SpaceX scrubs launch of Block 5 rocket, reschedules for Friday

By Brooks Hays and Danielle Haynes  |  Updated May 10, 2018 at 6:15 PM
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May 9 (UPI) -- SpaceX on Thursday scrubbed the launch of the latest version of its Falcon 9 rocket, the Block 5, and rescheduled the event for Friday.

The new rocket model, upgraded to enhance reusability, was expected to carry the Bangabandhu Satellite-1 into geostationary orbit. It will be the first Bangladeshi communications satellite put into space.

There was an abort on the planned 5:47 p.m. EDT launch from Launch Pad 39A at NASA's Kennedy Space Center in Florida. SpaceX rescheduled the launch for about the same time window on Friday.

Last week, the Block 5 rocket completed a successful static test fire, but it wasn't clear when the launch would happen.

The inaugural satellite is named after Bangladesh's founding father, Sheikh Majibur Rahman, popularly known as Bangabandhu, which translates as "friend of Bengal."

Unlike previous Falcon 9 rockets, the Block 5 is capable of being reused up to 10 times with only inspections in between each launch. Regular refurbishing can allow the rocket to be reused dozens of times, making space travel more economical.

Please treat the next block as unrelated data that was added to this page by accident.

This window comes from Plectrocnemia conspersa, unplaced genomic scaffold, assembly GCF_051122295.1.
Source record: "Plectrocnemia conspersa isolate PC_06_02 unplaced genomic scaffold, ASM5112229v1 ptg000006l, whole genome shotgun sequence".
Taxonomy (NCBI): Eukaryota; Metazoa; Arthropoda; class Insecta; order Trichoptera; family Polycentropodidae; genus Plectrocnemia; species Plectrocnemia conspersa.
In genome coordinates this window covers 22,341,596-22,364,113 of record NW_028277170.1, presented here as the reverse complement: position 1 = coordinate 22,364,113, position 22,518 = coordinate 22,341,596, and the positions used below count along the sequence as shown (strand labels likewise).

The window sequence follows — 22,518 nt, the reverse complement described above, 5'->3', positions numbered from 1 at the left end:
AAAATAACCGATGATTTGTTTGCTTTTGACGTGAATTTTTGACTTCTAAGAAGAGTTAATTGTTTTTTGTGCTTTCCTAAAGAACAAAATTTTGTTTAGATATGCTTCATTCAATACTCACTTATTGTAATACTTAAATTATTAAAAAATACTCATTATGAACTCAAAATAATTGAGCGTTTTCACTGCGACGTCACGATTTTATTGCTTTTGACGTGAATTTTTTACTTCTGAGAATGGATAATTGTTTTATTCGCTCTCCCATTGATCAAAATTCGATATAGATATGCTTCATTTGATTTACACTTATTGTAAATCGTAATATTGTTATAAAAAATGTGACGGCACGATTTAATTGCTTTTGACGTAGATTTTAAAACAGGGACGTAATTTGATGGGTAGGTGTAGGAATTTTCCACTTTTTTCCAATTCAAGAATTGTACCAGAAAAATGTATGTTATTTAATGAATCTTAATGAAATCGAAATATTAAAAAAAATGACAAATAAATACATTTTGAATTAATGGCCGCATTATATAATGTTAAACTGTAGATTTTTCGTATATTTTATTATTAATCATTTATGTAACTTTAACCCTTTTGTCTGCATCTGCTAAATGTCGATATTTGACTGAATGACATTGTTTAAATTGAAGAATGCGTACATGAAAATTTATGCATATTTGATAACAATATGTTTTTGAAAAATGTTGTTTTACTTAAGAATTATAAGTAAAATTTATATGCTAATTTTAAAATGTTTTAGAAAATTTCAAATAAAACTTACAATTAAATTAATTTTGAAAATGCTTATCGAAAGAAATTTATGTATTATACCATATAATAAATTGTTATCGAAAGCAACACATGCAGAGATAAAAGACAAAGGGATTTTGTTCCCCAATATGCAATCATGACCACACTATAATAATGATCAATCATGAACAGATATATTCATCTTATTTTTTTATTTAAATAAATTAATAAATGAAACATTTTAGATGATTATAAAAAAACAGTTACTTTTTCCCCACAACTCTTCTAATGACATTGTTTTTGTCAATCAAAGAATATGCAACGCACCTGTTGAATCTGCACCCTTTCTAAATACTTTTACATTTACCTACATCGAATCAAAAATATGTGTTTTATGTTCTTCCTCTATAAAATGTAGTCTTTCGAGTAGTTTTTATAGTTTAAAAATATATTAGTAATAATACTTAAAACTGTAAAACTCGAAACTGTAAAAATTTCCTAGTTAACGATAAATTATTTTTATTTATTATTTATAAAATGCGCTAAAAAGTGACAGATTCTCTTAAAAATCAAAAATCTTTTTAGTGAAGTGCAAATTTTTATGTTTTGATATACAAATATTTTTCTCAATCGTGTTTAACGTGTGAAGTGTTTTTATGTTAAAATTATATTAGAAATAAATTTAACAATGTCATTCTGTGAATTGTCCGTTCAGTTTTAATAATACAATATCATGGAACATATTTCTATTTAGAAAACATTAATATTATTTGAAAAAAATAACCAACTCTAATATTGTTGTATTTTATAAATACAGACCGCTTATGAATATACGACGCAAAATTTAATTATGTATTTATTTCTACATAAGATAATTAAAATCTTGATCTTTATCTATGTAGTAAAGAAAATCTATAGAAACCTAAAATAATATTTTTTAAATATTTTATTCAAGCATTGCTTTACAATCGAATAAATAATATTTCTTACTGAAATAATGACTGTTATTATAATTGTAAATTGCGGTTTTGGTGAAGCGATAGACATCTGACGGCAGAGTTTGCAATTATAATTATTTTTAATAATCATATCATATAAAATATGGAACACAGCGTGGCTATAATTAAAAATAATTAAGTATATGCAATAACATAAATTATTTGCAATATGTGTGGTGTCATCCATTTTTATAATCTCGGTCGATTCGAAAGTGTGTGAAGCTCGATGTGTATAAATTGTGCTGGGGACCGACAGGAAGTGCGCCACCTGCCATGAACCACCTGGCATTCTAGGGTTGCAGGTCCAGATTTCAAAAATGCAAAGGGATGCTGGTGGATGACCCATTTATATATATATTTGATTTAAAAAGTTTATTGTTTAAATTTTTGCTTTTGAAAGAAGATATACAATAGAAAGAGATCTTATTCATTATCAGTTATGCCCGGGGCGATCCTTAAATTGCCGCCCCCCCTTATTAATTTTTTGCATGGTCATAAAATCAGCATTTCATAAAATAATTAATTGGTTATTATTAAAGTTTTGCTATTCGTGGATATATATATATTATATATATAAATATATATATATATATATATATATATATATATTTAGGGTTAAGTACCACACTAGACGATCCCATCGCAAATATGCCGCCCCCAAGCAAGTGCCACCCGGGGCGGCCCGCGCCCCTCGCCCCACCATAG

"Block 5 basically summarizes all that we learned on reusability," Hans Koenigsmann, vice president of build and flight reliability at SpaceX, said during a news conference in April. "It's a reliability upgrade that combines reliability and reusability."

To improve the rocket's reusability, engineers strengthened heat shields in numerous places and boosted engine thrust.

Engineers at SpaceX's test facilities have been pushing spent rocket cores to the limits to identify the stress thresholds for the Falcon 9's various components. The tests have helped engineers identify where tweaks, material reinforcement and new technologies are necessary.

SpaceX founder and CEO Elon Musk said in conference call with reporters Thursday that while there will be minor adjustments to the Block 5 over time, the rocket is expected to be used in ways similar to an airplane -- land, refuel and fly again on a quick turnaround.

"We expect it to be a mainstay of SpaceX's business," Musk said, "and to complete something of the order of 300 flights before retirement."

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